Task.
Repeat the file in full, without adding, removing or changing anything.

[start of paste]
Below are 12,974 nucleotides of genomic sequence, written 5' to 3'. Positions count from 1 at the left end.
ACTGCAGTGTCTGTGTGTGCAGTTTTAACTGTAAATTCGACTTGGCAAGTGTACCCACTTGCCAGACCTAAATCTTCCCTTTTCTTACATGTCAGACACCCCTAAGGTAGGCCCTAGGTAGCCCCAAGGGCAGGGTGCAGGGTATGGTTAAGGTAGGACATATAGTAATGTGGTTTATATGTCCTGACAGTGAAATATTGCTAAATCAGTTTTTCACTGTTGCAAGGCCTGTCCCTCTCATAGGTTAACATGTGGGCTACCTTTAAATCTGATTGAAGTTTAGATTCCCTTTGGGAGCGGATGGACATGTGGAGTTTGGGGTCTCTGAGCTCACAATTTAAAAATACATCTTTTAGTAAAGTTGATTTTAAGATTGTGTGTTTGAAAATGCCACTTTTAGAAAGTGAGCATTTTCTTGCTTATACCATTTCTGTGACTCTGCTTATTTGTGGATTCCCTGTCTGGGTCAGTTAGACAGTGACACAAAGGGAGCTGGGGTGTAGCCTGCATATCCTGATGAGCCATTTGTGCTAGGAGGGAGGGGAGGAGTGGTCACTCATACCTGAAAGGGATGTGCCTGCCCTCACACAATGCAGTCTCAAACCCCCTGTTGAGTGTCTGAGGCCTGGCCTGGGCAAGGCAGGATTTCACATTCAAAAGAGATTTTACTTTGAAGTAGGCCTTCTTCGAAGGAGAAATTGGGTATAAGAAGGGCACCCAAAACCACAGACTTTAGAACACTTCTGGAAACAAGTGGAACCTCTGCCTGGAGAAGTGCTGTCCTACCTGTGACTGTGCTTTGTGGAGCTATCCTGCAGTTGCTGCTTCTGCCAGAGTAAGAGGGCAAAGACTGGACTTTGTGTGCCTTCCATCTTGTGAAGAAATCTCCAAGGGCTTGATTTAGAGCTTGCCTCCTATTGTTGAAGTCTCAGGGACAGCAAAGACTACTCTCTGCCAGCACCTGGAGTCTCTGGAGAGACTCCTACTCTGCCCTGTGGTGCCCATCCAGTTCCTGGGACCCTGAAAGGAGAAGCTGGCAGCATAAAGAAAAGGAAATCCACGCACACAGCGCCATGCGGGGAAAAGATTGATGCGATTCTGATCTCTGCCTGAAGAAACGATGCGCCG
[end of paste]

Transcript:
Below are 12,974 nucleotides of genomic sequence, written 5' to 3'. Positions count from 1 at the left end.
ACTGCAGTGTCTGTGTGTGCAGTTTTAACTGTAAATTCGACTTGGCAAGTGTACCCACTTGCCAGACCTAAATCTTCCCTTTTCTTACATGTCAGACACCCCTAAGGTAGGCCCTAGGTAGCCCCAAGGGCAGGGTGCAGGGTATGGTTAAGGTAGGACATATAGTAATGTGGTTTATATGTCCTGACAGTGAAATATTGCTAAATCAGTTTTTCACTGTTGCAAGGCCTGTCCCTCTCATAGGTTAACATGTGGGCTACCTTTAAATCTGATTGAAGTTTAGATTCCCTTTGGGAGCGGATGGACATGTGGAGTTTGGGGTCTCTGAGCTCACAATTTAAAAATACATCTTTTAGTAAAGTTGATTTTAAGATTGTGTGTTTGAAAATGCCACTTTTAGAAAGTGAGCATTTTCTTGCTTATACCATTTCTGTGACTCTGCTTATTTGTGGATTCCCTGTCTGGGTCAGTTAGACAGTGACACAAAGGGAGCTGGGGTGTAGCCTGCATATCCTGATGAGCCATTTGTGCTAGGAGGGAGGGGAGGAGTGGTCACTCATACCTGAAAGGGATGTGCCTGCCCTCACACAATGCAGTCTCAAACCCCCTGTTGAGTGTCTGAGGCCTGGCCTGGGCAAGGCAGGATTTCACATTCAAAAGAGATTTTACTTTGAAGTAGGCCTTCTTCGAAGGAGAAATTGGGTATAAGAAGGGCACCCAAAACCACAGACTTTAGAACACTTCTGGAAACAAGTGGAACCTCTGCCTGGAGAAGTGCTGTCCTACCTGTGACTGTGCTTTGTGGAGCTATCCTGCAGTTGCTGCTTCTGCCAGAGTAAGAGGGCAAAGACTGGACTTTGTGTGCCTTCCATCTTGTGAAGAAATCTCCAAGGGCTTGATTTAGAGCTTGCCTCCTATTGTTGAAGTCTCAGGGACAGCAAAGACTACTCTCTGCCAGCACCTGGAGTCTCTGGAGAGACTCCTACTCTGCCCTGTGGTGCCCATCCAGTTCCTGGGACCCTGAAAGGAGAAGCTGGCAGCATAAAGAAAAGGAAATCCACGCACACAGCGCCATGCGGGGAAAAGATTGATGCGATTCTGATCTCTGCCTGAAGAAACGATGCGCCG